The police chief, looking quite angry, marched over to Captain Underpants.
And just who the heck are you supposed to be?" the police chief demanded.
"Why I'm Captain Underpants, the world's greatest superhero," said Captain Underpants. "I fight for Truth, Justice, and all that is Pre-Shrunk and Cottony!"
Back in 1997, The Adventures of Captain Underpants, an "epic novel," launched Dav Pilkey's hugely successful series, the same series that turned up on the American Library Association's "most challenged list" for 2005. Would I use Captain Underpants to teach etiquette? No. But "anti-family content, unsuited to age group, and violence"? I just don't see it.
Just as the cover promised ("action, thrills, laffs"), Captain Underpants made me laugh, and it made Junior laugh, too. Over a couple of sittings, he would read one page, I'd read the next. We are Cut-Ups fans from way back, and the fourth-grade Captain Underpants boys, George Beard and Harold Hutchins, are indeed a couple of cut-ups, even bigger pranksters than James Marshall's Spud Jenkins and Joe Turner. Starting with writing their own comic books (which get banned at school), George and Harold get into a number of convoluted adventures.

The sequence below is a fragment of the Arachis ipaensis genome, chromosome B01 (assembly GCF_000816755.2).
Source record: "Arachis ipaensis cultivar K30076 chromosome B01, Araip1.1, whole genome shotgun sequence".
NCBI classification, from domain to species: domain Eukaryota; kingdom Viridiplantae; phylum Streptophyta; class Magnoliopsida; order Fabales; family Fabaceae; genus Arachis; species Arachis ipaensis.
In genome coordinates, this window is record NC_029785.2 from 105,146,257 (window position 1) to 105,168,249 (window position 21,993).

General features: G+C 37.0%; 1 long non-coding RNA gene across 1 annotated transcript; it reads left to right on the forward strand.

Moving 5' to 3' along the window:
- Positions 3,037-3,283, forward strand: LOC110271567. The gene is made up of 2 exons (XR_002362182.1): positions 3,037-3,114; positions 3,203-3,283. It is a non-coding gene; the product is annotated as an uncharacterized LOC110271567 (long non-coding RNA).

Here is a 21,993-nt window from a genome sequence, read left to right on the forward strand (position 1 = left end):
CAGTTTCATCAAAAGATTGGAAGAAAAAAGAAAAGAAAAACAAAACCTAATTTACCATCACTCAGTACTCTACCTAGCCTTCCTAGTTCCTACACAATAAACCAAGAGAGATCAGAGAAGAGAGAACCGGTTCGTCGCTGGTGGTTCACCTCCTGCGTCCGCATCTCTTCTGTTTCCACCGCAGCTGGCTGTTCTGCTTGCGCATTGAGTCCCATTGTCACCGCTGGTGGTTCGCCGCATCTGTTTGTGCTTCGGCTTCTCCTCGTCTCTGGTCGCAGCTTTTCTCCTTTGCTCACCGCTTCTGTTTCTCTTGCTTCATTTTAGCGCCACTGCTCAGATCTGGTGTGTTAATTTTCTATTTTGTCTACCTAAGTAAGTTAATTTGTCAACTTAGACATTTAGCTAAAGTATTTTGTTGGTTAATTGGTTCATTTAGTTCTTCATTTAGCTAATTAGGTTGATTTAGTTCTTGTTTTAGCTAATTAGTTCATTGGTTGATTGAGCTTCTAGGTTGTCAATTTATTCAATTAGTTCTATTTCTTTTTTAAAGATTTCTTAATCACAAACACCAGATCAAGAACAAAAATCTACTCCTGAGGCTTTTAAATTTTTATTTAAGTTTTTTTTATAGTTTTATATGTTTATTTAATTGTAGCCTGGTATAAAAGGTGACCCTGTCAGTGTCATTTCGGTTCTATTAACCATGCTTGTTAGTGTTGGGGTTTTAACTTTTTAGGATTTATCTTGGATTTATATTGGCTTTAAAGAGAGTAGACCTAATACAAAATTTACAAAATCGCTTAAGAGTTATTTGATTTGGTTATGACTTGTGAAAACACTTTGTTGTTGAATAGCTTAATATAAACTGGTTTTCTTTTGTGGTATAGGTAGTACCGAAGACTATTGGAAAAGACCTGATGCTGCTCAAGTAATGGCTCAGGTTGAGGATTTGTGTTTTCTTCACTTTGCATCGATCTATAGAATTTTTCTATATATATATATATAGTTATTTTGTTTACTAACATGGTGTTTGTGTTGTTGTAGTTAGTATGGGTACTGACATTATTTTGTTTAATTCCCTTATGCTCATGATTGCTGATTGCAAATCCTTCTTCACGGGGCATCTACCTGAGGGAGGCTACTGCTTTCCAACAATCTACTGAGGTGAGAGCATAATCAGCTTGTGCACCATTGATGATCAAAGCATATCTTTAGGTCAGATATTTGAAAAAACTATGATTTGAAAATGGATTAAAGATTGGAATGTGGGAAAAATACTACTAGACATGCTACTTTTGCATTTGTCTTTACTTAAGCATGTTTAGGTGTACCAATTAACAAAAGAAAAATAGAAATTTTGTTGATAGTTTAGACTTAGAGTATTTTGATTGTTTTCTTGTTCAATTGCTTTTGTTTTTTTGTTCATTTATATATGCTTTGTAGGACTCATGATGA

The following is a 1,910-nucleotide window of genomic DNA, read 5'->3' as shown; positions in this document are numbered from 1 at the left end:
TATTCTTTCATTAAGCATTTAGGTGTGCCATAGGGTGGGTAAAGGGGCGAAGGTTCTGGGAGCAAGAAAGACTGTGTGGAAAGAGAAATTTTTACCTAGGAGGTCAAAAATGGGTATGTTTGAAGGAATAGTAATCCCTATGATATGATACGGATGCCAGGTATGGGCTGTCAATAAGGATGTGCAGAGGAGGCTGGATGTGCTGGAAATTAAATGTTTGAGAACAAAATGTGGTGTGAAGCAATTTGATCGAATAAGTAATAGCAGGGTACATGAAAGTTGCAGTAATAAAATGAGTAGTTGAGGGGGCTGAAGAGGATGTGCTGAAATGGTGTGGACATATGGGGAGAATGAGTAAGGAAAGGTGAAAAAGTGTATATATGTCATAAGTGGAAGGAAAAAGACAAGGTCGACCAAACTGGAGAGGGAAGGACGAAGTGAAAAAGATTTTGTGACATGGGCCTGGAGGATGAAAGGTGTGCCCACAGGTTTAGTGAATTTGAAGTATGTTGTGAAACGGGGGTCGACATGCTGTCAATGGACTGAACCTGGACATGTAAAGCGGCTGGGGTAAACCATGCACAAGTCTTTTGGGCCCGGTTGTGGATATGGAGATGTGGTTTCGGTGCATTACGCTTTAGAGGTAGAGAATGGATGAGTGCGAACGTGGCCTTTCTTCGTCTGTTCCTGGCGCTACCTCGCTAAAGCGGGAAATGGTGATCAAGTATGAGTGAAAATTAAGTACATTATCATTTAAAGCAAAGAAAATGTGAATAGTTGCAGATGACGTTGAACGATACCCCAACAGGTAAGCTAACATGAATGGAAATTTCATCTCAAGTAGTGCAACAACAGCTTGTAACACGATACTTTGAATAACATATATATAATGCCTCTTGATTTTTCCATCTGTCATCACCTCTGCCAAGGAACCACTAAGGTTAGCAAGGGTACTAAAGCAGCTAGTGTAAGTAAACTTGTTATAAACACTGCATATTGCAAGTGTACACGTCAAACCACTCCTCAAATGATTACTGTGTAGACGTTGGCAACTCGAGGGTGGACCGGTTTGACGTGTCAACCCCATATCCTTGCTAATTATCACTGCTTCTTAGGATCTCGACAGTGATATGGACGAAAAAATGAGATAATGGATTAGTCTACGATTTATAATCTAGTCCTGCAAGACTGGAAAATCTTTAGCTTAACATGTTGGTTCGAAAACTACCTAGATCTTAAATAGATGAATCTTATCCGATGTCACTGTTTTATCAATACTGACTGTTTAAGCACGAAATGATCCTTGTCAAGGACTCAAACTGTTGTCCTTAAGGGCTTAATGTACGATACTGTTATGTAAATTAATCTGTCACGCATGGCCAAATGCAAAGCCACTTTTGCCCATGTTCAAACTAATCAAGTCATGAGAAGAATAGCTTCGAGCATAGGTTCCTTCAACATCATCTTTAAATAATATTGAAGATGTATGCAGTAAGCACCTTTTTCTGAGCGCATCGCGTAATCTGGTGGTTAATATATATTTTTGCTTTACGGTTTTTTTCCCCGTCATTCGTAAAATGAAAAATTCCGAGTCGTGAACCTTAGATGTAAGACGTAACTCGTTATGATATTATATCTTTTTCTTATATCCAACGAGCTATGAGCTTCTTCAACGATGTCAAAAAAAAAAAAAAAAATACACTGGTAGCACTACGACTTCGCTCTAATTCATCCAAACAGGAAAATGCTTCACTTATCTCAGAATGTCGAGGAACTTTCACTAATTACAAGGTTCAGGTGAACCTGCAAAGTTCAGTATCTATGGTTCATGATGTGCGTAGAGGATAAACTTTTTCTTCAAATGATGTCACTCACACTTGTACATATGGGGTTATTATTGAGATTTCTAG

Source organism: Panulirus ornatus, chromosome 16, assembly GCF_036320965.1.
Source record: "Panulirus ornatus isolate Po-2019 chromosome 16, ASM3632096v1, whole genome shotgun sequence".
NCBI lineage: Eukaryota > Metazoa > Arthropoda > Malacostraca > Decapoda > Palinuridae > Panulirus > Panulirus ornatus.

Pilkey puts cartoony drawings on every page and includes a bounty of silliness. If your sense of humor runs toward "Austin Powers" and "Talladega Nights," you're sure to enjoy the Captain. Needless to say, if you're a 7-year-old boy, this one is a shoo-in. As you'd expect from a work with "underpants" in the title, the book contains some bathroom humor, but not nearly as much as I'd assumed before previewing it. Captain Underpants activities, including coloring pages ("Wedgie Power!"), can be found on Dav's site.
Scholastic, the series' publisher, recommends the books for ages 7 to 10.